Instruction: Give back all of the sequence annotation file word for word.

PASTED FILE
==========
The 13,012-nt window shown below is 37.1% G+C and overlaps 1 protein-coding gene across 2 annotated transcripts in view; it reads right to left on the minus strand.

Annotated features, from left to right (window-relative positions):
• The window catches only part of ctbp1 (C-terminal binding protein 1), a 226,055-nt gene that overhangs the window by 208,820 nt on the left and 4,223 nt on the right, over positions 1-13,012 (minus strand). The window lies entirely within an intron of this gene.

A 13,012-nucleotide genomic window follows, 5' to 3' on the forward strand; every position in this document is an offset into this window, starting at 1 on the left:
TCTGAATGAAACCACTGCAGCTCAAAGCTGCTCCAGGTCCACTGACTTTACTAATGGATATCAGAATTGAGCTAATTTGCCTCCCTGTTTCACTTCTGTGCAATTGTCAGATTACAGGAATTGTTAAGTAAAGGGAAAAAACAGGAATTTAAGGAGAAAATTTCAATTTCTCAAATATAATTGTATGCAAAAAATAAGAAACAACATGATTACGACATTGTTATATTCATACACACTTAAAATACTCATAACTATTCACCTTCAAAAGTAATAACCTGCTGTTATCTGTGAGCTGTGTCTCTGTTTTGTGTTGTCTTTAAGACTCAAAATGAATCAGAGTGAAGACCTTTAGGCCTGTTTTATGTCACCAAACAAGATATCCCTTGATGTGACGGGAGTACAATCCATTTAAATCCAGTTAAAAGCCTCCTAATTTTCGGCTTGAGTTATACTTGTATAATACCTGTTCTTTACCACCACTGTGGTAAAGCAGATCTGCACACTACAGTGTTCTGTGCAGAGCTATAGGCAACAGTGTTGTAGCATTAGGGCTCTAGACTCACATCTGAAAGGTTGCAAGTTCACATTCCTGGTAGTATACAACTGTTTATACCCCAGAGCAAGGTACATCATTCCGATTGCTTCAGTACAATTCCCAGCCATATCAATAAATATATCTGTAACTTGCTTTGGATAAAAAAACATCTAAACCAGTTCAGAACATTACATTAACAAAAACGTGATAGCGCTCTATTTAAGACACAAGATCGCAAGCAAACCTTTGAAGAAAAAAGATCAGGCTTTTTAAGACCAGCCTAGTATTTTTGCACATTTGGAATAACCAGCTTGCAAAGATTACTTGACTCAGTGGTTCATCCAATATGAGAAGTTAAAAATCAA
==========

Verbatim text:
The 13,012-nt window shown below is 37.1% G+C and overlaps 1 protein-coding gene across 2 annotated transcripts in view; it reads right to left on the minus strand.

Annotated features, from left to right (window-relative positions):
• The window catches only part of ctbp1 (C-terminal binding protein 1), a 226,055-nt gene that overhangs the window by 208,820 nt on the left and 4,223 nt on the right, over positions 1-13,012 (minus strand). The window lies entirely within an intron of this gene.

A 13,012-nucleotide genomic window follows, 5' to 3' on the forward strand; every position in this document is an offset into this window, starting at 1 on the left:
TCTGAATGAAACCACTGCAGCTCAAAGCTGCTCCAGGTCCACTGACTTTACTAATGGATATCAGAATTGAGCTAATTTGCCTCCCTGTTTCACTTCTGTGCAATTGTCAGATTACAGGAATTGTTAAGTAAAGGGAAAAAACAGGAATTTAAGGAGAAAATTTCAATTTCTCAAATATAATTGTATGCAAAAAATAAGAAACAACATGATTACGACATTGTTATATTCATACACACTTAAAATACTCATAACTATTCACCTTCAAAAGTAATAACCTGCTGTTATCTGTGAGCTGTGTCTCTGTTTTGTGTTGTCTTTAAGACTCAAAATGAATCAGAGTGAAGACCTTTAGGCCTGTTTTATGTCACCAAACAAGATATCCCTTGATGTGACGGGAGTACAATCCATTTAAATCCAGTTAAAAGCCTCCTAATTTTCGGCTTGAGTTATACTTGTATAATACCTGTTCTTTACCACCACTGTGGTAAAGCAGATCTGCACACTACAGTGTTCTGTGCAGAGCTATAGGCAACAGTGTTGTAGCATTAGGGCTCTAGACTCACATCTGAAAGGTTGCAAGTTCACATTCCTGGTAGTATACAACTGTTTATACCCCAGAGCAAGGTACATCATTCCGATTGCTTCAGTACAATTCCCAGCCATATCAATAAATATATCTGTAACTTGCTTTGGATAAAAAAACATCTAAACCAGTTCAGAACATTACATTAACAAAAACGTGATAGCGCTCTATTTAAGACACAAGATCGCAAGCAAACCTTTGAAGAAAAAAGATCAGGCTTTTTAAGACCAGCCTAGTATTTTTGCACATTTGGAATAACCAGCTTGCAAAGATTACTTGACTCAGTGGTTCATCCAATATGAGAAGTTAAAAATCAA